Staff >> Scot Rafkin

Scot Rafkin

Science & Technology Advisor

Advisory Council · Science and Technology Committee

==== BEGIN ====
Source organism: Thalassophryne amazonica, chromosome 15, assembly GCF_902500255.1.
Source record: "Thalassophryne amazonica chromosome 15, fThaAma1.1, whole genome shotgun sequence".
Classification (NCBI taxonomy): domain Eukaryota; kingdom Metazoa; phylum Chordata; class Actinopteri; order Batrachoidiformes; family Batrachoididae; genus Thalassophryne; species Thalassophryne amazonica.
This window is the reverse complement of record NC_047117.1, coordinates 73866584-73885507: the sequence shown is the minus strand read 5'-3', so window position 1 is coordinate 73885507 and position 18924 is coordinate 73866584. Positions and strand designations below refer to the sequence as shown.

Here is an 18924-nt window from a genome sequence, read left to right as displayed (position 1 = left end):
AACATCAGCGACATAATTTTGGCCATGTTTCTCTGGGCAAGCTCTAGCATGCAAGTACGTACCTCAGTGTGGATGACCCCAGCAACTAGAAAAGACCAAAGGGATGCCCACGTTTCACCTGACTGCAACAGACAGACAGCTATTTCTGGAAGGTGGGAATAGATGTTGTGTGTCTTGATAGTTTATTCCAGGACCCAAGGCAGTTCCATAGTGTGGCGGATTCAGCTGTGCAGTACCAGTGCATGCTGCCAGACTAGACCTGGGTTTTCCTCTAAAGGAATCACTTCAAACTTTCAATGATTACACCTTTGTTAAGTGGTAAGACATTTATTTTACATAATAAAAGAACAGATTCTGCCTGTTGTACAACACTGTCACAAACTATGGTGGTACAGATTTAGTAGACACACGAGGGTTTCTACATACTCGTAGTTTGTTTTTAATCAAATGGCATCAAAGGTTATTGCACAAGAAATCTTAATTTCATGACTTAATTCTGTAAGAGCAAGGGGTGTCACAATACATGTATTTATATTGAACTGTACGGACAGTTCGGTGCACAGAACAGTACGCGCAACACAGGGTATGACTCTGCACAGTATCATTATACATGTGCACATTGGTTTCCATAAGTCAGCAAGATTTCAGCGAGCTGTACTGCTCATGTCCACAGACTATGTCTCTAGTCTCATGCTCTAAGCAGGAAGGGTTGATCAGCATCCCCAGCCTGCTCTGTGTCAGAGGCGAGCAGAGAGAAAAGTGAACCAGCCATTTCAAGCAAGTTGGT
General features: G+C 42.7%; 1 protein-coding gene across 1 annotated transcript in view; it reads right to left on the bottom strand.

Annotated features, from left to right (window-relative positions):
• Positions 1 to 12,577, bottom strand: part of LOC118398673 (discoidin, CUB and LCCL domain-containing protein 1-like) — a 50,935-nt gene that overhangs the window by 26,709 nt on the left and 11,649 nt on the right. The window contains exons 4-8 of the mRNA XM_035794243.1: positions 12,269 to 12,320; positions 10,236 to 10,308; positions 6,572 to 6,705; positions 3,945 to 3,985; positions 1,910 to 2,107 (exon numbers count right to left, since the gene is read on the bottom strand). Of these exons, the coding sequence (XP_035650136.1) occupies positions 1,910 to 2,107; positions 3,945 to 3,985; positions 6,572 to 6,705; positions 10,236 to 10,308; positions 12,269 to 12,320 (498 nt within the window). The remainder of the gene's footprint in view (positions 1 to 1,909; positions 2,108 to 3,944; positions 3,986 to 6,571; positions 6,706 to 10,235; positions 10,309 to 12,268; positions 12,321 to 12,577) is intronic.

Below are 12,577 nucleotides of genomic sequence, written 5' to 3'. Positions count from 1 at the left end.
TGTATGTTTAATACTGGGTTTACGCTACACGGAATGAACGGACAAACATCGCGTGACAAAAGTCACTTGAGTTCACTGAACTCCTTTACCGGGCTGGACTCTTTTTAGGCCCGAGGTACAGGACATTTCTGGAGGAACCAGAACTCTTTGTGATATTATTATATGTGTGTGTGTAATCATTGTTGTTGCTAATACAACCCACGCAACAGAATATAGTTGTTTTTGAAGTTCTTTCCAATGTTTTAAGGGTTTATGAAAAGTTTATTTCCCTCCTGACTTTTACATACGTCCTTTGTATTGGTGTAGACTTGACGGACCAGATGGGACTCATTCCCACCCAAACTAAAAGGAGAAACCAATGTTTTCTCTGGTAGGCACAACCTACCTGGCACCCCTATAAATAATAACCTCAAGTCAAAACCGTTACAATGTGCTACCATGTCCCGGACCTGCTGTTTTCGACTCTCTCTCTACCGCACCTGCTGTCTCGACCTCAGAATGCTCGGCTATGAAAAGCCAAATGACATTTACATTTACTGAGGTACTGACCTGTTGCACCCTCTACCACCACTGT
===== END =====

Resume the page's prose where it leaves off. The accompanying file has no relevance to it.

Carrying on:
I am a Planetary Atmospheric Scientist studying the weather and climate of primarily Earth, Mars, Venus, and Titan. Science has fascinated me my entire life. There was never a question in mind that I would be a scientist. I have also always been a rationalist, even though I was raised in the Jewish tradition with varying levels of belief within my family. I played along, including a bar-mitzvah, but I never bought any of it. Even as a young child, it was clear that the mythology had no grounding in reality. None of it made sense. I was born in northern New Jersey, but by the time I finished high school I had moved several times, bouncing between New Jersey, Cleveland, Los Angeles, and New York City. As I neared completion of high school in the mid 80s in the San Fernando Valley (the “Valley”) of Los Angeles, my attention turned to college. I was fortunate enough to get into UCLA, and when it came time to declare my major, I was stumped. I loved all science. How could I choose? I opened up the back of the catalog and alphabetically began marching through the possible majors. I quickly came to “Atmospheric Science” and stopped there. I found weather to be very interesting, so I became an atmospheric science major—mostly because it just happened to begin with the letter “A”. I could have just as easily been a biologist, chemist, or physicist, but these were farther down the alphabet. After earning my B.S., I continued my studies in Atmospheric Science at Colorado State University, and emerged a little over seven years later. My Master’s thesis was on thunderstorm electrification and lightning and my Ph.D. dissertation was on the representation of thunderstorms in weather and climate models. I met my wife in Colorado and we married during the final year of my Ph.D. in 1995. After graduate school, I took a joint assistant professorship in the Department of Meteorology at San Jose State and the Earth System Science & Policy Department at California State University Monterey Bay. At about the same time, a small rover had just landed on Mars. The mission carried a very basic meteorology station, and I wondered if anyone had applied any of the Earth models I was using to do the same for Mars. Out of shear serendipity, the NASA Ames Research Laboratory was just up the road, and this was the very NASA center that was in fact involved in that type of research. A collaboration was born. Within six years, I had almost completely abandoned my Earth-centric research and was studying Mars almost exclusively. As I approached the seven year mark at the University, I had to make a choice. I could accept tenure at a primarily teaching university and give up most of my research, or I could move to an institution that would provide me with an opportunity to keep my research going. The decision wasn’t difficult and was aided by my growing dissatisfaction with academia, the horrendous cost of living in the Bay Area, and the possibility of a better environment for raising my daughter who was two at the time. I was fortunate enough to find a position in the Space Studies Department at Southwest Research Institute in Boulder, Colorado, where I have been for almost ten years. I now currently manage the Planetary Atmospheres and Surfaces Section within the Department, and I serve on a number of professional committees as well as advisory committees to NASA. I have been involved in several missions, including the current Mars Science Laboratory currently in cruise on its way to Mars, and I have authored or co-authored over 50 journal and conference papers. Since moving back to Colorado, my son was born in 2005, and we’ve managed to accrete two cats and a variable number of chickens. Over the years, I have become increasingly vocal about the irrationality in the world. That includes, but is not limited to religion. As the Science and Technology Advisor for the NAP, I now have the opportunity to actively combat anti-intellectualism and to advance the goals of the National Atheist Party.